It is expected that sports will continue to be played in Barbados even if a second wave of the Coronavirus (COVID-19) pandemic hits the island. The reality, COVID-19 czar Richard Carter says, is that Barbadian citizens must learn to live with the virus.
Speaking last evening during a session organised by the Barbados Volleyball Association and attended by representatives of various national associations and federations, Carter spoke about the expectations for restarting sporting activity and shared guidelines on what was required.
“We have to live with COVID-19 because until there is a readily available universal vaccine. So note I did not say just a vaccine because there are vaccine trials going on right now and that sample production of vaccine is not going to meet the challenge of availability and universal availability. We will get other COVID-19 cases, it is virtually impossible for us to go for another year without us having no COVID-19 cases. Barbados has tremendous capacity to manage any new incidents of COVID in the country by virtue of both its health infrastructure, the personnel, as well as the other things that are required to manage it,” he said.
Sharing the four elements for a safe return to sport, Carter explained the need to plan, prepare, respond, and recover. He said that implementing plans, processes, and systems were needed to meet Government health requirements and provide a safe sporting environment even before any sporting activity could restart.
The second aspect was to prepare even before the actual event which meant ensuring that the sport facility was safe and that participants practised things like good hygiene. An attendance register should be provided at venues and there should be no sharing of equipment. Carter said providing a register was especially important because it allowed for contact tracing.
He said that associations needed to be prepared for managing a COVID-19 outbreak as things could change quickly. Finally, the fourth element was recovery that allowed for good healthy participation going forward.
Carter also gave an insight into the most recent COVID-19 directive which came out on Wednesday, July 1. This stated that every person was allowed to host or attend a recreational or sporting event which should be attended by no more than 500 spectators. According to the czar, special permission had to be granted by the Chief Medical Officer for more than 500 persons.
In the previous directives, sports were not allowed and attendance was not permitted but with this most recent directive which runs until August 31, that has changed. He added: “Sporting events are permitted to have spectators, it said so in the directive. There shall be a physical distance of at least one meter between every person attending the event unless persons are members of the same household.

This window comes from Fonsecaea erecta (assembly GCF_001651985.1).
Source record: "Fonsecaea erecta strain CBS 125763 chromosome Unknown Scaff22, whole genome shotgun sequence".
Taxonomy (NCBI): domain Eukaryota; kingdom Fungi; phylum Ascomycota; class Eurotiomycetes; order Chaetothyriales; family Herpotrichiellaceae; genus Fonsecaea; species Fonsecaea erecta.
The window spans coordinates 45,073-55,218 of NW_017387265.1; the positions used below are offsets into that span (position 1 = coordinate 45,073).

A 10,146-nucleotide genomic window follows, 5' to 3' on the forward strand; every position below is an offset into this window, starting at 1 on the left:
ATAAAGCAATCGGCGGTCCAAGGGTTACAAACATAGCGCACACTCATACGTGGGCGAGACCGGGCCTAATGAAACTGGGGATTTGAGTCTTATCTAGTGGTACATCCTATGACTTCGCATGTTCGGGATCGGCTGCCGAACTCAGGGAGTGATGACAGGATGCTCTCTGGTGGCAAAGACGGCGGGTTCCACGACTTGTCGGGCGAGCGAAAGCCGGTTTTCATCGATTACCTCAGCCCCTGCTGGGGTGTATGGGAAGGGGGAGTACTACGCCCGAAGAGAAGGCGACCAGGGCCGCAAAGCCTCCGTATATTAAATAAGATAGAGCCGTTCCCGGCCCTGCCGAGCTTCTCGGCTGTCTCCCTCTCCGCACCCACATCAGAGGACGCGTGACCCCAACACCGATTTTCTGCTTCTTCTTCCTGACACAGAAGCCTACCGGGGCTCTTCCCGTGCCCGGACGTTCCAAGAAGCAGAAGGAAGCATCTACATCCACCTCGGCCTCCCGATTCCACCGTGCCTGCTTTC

“All spectators attending sports and competitive events shall wear a face mask, all spectators. Now again this is the language straight from the directive. The directive has the force of law, it has been passed into statute. It means, therefore, breaching any one of these directives is breaching the law. In fact, at the end of the directive, it says any person who fails to comply is guilty of an offence and liable on conviction to a fine of BDS$50, 000 or imprisonment for one year or both.”
Carter made the point that these protocols had not been designed to punish or suppress anybody. But rather were put in place to mitigate the risk that was associated with many of the activities. He noted that there have been documented cases of COVID-19 that resulted through sporting activity and contact.
According to Carter, the Ministry of Health and Wellness in designing the protocol for local sports, used recommendations from the Australian Institute of Sport (AIS). While sharing the guidelines with those present during the session yesterday, Carter explained that based on the suggestion given by AIS, it was the responsibility of the national associations to apply appropriate restrictions and regulations in preparation for any outbreaks at the facility during competition.
Based on AIS suggestions, things such as the health and safety of members, participants, coaches, officials, administrators, volunteers, visitors, family and the broader community should be the number one priority. For persons who have expressed concerns about the relaxation of protocols in Barbados, Carter responded that the health of the population remained paramount for the Government.
He made the point that facilities needed to be assessed and appropriate plans developed to accommodate hygiene protocols. Carter explained that it was the responsibility incumbent on every national association to assess their facility and to ensure that the appropriate plans were developed to accommodate the upgraded hygiene protocols for COVID-19.
Training cannot resume until arrangements for sports operation and facility operations are finalised and approved if necessary. Using facilities such as the Sir Garfield Sobers Gymnasium as an example, Carter noted that the management needed to ensure that the operations were properly finalised and approved concerning how sports would be conducted going forward. He said that at every phase the associations had to take into consideration all Government restrictions and recommendations.
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